110 (3) Introduction to Philosophy

Recommended Courses in General Education for Humanities Majors

Strongly recommended:
Classical Civilization



442 (3)

443 (3)
461 (2)

Greek and Roman Mythology

Classical Literary Traditions I: Greek Literature from Homer to the

Alexandrian Period

Classical Literary Traditions II: Roman Literature of the Republic

and Early Roman Empire

Classical Literary Traditions III: Latin and Greek Literature in the

Middle Ages

Greek Drama in English Translation













413R (2)

Theory of Knowledge


History of Ancient and Medieval Philosophy

History of Modern Philosophy

Contemporary Anglo-American Philosophy

Contemporary Continental Philosophy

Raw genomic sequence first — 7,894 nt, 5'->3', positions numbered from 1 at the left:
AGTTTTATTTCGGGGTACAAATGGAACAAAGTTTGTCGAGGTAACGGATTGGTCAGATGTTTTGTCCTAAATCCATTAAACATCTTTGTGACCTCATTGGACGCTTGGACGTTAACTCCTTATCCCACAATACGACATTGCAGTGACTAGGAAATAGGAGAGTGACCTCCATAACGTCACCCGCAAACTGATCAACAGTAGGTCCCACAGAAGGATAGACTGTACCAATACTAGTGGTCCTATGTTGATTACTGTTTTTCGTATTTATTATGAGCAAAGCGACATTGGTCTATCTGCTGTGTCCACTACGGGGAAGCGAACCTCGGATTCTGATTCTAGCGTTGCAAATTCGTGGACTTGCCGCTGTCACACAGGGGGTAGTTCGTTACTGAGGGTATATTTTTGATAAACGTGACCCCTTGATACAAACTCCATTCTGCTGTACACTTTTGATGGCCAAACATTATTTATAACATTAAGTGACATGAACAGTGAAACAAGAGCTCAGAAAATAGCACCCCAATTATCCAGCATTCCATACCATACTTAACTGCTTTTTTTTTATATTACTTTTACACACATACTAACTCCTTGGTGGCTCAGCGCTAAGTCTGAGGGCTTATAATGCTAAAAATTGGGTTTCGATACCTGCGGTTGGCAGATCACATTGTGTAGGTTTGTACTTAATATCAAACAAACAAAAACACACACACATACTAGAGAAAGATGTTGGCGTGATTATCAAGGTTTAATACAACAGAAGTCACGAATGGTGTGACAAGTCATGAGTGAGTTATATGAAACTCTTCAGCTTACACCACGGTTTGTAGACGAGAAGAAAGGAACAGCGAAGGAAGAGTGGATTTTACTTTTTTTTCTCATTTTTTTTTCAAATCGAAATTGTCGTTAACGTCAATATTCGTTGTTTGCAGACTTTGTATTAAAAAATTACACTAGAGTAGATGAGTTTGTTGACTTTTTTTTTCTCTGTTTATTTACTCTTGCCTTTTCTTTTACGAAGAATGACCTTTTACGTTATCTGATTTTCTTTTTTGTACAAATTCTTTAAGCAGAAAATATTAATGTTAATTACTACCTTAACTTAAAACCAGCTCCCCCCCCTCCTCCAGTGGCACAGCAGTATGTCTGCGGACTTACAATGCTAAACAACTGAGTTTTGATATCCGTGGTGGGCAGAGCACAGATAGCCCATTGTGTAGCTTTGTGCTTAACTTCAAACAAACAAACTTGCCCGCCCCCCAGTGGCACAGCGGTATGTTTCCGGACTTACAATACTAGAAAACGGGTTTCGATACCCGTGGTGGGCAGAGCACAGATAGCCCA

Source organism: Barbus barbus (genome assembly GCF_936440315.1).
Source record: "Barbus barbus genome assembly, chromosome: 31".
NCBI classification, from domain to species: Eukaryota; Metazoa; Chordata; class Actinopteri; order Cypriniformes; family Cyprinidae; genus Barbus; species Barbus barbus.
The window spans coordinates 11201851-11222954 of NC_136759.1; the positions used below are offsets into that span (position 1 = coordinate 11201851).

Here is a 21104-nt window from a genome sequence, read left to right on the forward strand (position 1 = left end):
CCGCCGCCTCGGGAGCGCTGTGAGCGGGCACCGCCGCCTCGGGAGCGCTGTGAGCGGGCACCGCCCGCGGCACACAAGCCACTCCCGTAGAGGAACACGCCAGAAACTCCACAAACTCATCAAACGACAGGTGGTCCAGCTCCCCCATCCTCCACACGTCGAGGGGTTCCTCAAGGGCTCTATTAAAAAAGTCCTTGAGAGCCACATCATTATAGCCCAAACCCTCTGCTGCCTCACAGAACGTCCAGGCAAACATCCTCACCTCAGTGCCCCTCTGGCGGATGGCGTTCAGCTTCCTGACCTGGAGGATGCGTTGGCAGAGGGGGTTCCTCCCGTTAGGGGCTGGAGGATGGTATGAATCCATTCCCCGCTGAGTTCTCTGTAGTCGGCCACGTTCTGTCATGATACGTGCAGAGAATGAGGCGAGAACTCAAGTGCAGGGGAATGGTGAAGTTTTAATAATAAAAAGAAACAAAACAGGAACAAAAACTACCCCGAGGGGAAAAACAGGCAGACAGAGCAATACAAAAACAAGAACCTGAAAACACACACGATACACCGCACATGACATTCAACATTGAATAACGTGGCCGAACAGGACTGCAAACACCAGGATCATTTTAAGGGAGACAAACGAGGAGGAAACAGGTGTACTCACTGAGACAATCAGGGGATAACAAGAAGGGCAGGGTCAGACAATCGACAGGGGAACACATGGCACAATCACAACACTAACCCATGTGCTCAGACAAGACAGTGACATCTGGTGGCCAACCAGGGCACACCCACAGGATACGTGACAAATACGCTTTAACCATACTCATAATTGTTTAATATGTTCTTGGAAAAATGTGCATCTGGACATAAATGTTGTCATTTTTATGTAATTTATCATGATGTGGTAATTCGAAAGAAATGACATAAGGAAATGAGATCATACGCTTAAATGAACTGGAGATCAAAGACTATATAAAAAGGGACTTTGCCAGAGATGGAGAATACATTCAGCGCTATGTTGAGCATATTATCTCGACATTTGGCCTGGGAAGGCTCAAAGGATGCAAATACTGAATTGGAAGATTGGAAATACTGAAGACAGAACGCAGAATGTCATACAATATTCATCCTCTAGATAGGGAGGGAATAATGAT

Topics in Ethics and Value Theory


453A (2) Mormonism and the World's Religions
555, 556 (2 ea.) Comparative World Religions

Suggested courses:


101 (3) Introduction to Anthropology


350 (2) The Bible as Literature



120 (3) Geography and World Affairs


101 (2) Introduction to Geology
103 (3) Life of the Past


481, 482 (3 ea.) History of Science I, II

Library Science

413 (3) Selection and Acquisition of Materials
423 (3) Reference Theory and Service


101. An Introduction to the Humanities. (3:3:0) (G-HA)

A course in applied aesthetics, concerned with the forms and relation-
ships of the major arts — literature, painting, sculpture, architecture, and

201. The Arts in Western Culture: Age of Greece to Early Renaissance. (3:3:0)

The development of the major arts — literature, painting, sculpture, archi-
tecture, and music — in the Greek and Roman periods, the Middle Ages, and